An exhibition shining a light on the history of ‘taking the knee’ launches today, with the help of the University of Hull.
The exhibition is part of ongoing community engagement work between the University of Hull’s Wilberforce Institute for Slavery and Emancipation, Hull Museums, and people from racially marginalised communities, in the city.
According to Senior Lecturer in Diaspora History, Dr Nick Evans, of the Wilberforce Institute, the launch of the exhibition is timely as Home Secretary Suella Braverman, this week announced her review ‘into activism and impartiality’ within police forces – which will include an evaluation of officers taking the knee.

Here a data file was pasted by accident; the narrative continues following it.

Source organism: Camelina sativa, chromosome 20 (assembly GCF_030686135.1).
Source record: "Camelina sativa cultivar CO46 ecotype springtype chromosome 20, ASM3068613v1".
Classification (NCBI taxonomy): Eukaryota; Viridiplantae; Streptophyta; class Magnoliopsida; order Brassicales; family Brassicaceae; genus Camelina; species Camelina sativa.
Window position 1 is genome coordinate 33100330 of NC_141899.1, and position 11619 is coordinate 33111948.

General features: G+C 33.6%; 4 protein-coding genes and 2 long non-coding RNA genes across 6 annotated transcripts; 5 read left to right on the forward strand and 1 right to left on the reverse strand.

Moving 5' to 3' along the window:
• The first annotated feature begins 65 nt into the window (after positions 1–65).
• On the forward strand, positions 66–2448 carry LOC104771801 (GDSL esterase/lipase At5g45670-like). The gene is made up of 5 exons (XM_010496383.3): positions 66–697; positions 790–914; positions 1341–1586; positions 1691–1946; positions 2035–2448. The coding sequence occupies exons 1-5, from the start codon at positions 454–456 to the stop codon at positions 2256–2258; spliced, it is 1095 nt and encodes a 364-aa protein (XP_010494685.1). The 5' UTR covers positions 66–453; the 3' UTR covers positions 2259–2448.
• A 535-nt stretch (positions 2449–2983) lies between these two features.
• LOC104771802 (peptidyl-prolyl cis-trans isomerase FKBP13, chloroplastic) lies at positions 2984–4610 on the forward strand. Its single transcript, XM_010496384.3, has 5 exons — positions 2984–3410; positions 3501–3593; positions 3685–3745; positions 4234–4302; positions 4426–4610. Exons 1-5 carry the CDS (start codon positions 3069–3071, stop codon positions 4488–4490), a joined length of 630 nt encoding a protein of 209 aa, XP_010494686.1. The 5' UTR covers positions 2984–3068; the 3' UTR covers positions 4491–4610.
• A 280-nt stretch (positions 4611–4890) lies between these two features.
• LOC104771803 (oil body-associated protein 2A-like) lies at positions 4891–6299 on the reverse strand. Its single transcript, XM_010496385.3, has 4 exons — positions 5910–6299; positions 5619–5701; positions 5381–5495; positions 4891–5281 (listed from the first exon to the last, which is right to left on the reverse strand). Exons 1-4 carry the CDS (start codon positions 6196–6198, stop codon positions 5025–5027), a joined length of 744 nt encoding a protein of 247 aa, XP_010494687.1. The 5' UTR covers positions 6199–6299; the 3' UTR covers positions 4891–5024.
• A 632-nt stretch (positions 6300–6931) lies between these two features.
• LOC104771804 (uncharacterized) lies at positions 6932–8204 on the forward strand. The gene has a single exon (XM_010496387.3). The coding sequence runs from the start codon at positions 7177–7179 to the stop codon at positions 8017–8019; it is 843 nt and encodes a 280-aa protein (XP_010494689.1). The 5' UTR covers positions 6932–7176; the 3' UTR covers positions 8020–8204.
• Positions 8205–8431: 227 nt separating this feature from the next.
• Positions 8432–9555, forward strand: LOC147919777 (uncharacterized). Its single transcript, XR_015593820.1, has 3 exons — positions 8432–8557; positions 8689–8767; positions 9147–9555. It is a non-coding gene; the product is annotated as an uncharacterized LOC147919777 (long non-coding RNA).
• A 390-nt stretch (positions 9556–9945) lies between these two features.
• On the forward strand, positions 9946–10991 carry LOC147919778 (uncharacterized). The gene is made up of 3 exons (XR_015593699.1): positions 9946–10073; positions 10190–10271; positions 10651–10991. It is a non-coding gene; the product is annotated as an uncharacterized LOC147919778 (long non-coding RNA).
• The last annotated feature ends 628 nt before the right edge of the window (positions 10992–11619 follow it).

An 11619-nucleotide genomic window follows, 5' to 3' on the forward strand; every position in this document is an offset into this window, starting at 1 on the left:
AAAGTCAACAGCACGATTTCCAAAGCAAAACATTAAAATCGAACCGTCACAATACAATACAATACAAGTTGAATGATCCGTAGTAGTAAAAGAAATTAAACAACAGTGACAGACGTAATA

Dr Evans said: “Taking the knee has a history dating back millennia, it is only in more recent centuries that the pose has taken on more political connotations. It was in the 1780s that it was first politicised in a way that we can understand today, when images of an enslaved man kneeling, were used by those campaigning for the abolition of the British slave trade.
“The opening of this exhibition, which is co-created with members of racially marginalised communities, couldn’t be more timely, as public discourse about the gesture continues because of the Home Secretary’s review into policing, and her letter to policing leaders which set out her expectation that the police should focus on tackling crime, rather than being involved in political matters.”
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